Most Insightful Memoir on Work & Life: Hammer Head by Nina MacLaughlin. A thoughtful, sensitive exploration of writing, carpentry and building a good life.

Best New Installment in a Beloved Series: A Dangerous Place by Jacqueline Winspear. Classic Maisie Dobbs in a fresh new setting, with new challenges. I will follow Maisie to the ends of the earth.

Smart, Witty, Utterly Delightful Sherlockiana: The Great Detective by Zach Dundas. A fantastic exploration of the Holmes phenomenon (past and present).

Best Book on Yoga & Life: Do Your Om Thing by Rebecca Pacheco.

Cheeriest British Fictional Companion: Mrs. Tim, aka Hester Christie. I enjoyed every page of the four books about her.

Most Evocative Travel Memoir: Four Seasons in Rome by Anthony Doerr. So many beautiful sentences.

Best Retelling of a Legend I Thought I Knew: Scarlet by A.C. Gaughen, which made me fall in love with Robin Hood all over again. (I still have a crush on the handsome fox from the Disney movie.)

Most Delicious Memoir of Food & Marriage: Picnic in Provence by Elizabeth Bard, which I reviewed at Great New Books.

Snarkiest, Most Entertaining YA Novel: Lois Lane: Fallout by Gwenda Bond.

Spunkiest Cozy Mystery Series: the adventures of Daisy Dalrymple.

Loveliest Story of a Quiet Life Well Lived: Good Night, Mr. Wodehouse by Faith Sullivan (out in September).

What are the best books you’ve read so far this year? I’d love to hear about them.

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april books

The Golden Age of Murder: The Mystery of the Writers Who Invented the Modern Detective Story, Martin Edwards
A fascinating, highly readable group biography of the men and women who transformed Golden Age (inter-war) detective fiction in the UK and beyond. Full of details about two of my favorites, Dorothy L. Sayers and Agatha Christie. To review for Shelf Awareness (out April 28).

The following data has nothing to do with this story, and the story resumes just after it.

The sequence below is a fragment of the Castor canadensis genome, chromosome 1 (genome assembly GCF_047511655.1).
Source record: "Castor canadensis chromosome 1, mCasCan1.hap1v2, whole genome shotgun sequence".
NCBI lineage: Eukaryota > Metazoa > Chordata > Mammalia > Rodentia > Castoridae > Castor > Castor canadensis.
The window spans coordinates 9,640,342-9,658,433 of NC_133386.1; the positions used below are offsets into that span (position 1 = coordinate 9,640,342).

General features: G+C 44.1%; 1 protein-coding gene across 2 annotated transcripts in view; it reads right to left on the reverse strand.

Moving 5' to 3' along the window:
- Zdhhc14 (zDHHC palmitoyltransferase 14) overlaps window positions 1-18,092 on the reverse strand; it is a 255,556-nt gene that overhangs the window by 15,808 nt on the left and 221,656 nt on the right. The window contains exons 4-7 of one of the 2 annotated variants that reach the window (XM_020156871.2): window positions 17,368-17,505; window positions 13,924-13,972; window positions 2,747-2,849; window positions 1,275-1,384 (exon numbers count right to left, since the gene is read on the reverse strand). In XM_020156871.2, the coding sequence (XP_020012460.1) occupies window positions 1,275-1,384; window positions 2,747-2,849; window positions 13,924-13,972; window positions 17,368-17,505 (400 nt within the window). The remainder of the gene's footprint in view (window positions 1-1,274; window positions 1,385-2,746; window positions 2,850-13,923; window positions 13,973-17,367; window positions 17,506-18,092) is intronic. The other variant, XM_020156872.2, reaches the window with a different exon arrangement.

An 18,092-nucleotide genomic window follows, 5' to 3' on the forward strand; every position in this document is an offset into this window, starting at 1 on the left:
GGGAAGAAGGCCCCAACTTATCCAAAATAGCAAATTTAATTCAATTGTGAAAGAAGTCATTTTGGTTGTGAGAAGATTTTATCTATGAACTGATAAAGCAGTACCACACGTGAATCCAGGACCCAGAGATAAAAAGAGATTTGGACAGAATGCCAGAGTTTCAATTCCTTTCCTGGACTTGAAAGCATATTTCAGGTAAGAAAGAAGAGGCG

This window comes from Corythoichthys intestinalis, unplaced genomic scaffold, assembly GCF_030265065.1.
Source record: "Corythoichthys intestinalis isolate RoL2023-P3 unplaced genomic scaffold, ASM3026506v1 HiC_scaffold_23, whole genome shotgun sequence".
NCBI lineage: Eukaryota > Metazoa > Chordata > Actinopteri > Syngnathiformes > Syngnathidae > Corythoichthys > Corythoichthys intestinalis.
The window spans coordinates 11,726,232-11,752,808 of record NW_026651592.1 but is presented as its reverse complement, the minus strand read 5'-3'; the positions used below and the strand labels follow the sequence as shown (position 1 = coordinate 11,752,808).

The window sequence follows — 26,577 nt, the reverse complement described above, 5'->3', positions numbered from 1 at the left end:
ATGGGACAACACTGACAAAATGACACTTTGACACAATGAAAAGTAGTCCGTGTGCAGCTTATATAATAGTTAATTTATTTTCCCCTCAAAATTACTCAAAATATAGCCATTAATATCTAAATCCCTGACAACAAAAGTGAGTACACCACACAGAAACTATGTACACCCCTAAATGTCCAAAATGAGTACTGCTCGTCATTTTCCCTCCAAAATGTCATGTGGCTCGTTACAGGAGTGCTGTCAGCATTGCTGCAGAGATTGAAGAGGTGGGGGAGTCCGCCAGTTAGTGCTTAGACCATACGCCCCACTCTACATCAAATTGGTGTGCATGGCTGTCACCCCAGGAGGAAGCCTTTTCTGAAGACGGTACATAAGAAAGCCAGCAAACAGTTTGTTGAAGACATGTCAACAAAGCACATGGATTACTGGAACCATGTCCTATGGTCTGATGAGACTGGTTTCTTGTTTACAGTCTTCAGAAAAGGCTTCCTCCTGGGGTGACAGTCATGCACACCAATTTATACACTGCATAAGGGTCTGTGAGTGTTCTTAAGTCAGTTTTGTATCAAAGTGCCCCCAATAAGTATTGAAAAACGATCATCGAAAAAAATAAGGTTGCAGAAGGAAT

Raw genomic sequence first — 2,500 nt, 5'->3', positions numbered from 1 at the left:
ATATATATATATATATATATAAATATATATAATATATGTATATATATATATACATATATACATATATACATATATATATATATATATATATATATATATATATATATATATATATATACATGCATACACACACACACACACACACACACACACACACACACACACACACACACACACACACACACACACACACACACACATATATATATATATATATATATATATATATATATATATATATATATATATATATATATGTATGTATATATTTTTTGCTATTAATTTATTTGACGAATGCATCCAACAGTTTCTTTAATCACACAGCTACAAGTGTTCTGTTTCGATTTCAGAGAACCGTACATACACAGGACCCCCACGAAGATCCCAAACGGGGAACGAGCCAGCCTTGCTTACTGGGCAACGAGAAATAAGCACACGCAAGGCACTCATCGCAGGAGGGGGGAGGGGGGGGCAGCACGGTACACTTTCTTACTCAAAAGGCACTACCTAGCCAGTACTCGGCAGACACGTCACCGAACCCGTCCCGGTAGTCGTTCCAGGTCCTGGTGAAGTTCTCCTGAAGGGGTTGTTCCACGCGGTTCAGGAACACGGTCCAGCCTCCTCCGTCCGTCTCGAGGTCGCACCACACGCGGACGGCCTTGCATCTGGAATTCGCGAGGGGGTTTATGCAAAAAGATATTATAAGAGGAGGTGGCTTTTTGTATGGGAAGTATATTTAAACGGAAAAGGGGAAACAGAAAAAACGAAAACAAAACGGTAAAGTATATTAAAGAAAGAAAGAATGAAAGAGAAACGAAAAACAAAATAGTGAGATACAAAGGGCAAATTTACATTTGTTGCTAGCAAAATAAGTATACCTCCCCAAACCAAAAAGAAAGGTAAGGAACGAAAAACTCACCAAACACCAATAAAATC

Wintersmith, Terry Pratchett
Trainee witch Tiffany Aching steps into a dance with the titular spirit of winter, and disaster ensues till she (and the Nac Mac Feegles) can figure out how to fix things. Funny and clever, but a little hard to follow.

The Secret Garden, Frances Hodgson Burnett
I love the story of Mary, Colin, Dickon and their hidden garden – and there’s no better book to reread while I’m watching for spring. Old-fashioned and beautiful.

Lowcountry Bombshell, Susan M. Boyer
Private eye Liz Talbot takes a case involving a Marilyn Monroe lookalike and her crazy cast of hangers-on. Meanwhile, Liz’s personal life is getting complicated. Not as good as Boyer’s first mystery, but still fun.

The Truth According to Us, Annie Barrows
Layla Beck, pampered senator’s daughter, is sent to Macedonia, West Virginia, as a WPA writer in 1938. Boarding with the Romeyn family, she uncovers more than a few secrets – and learns a thing or two about truth and history. A big-hearted Southern novel; warm and charming. To review for Shelf Awareness (out June 9).

Take Good Care of the Garden and the Dogs, Heather Lende
After a near-fatal bike accident, Lende muses on faith, grief and small-town Alaska life while recovering slowly (and continuing her work as an obituary writer). The title comes from her own mother’s final instructions. Wise and moving.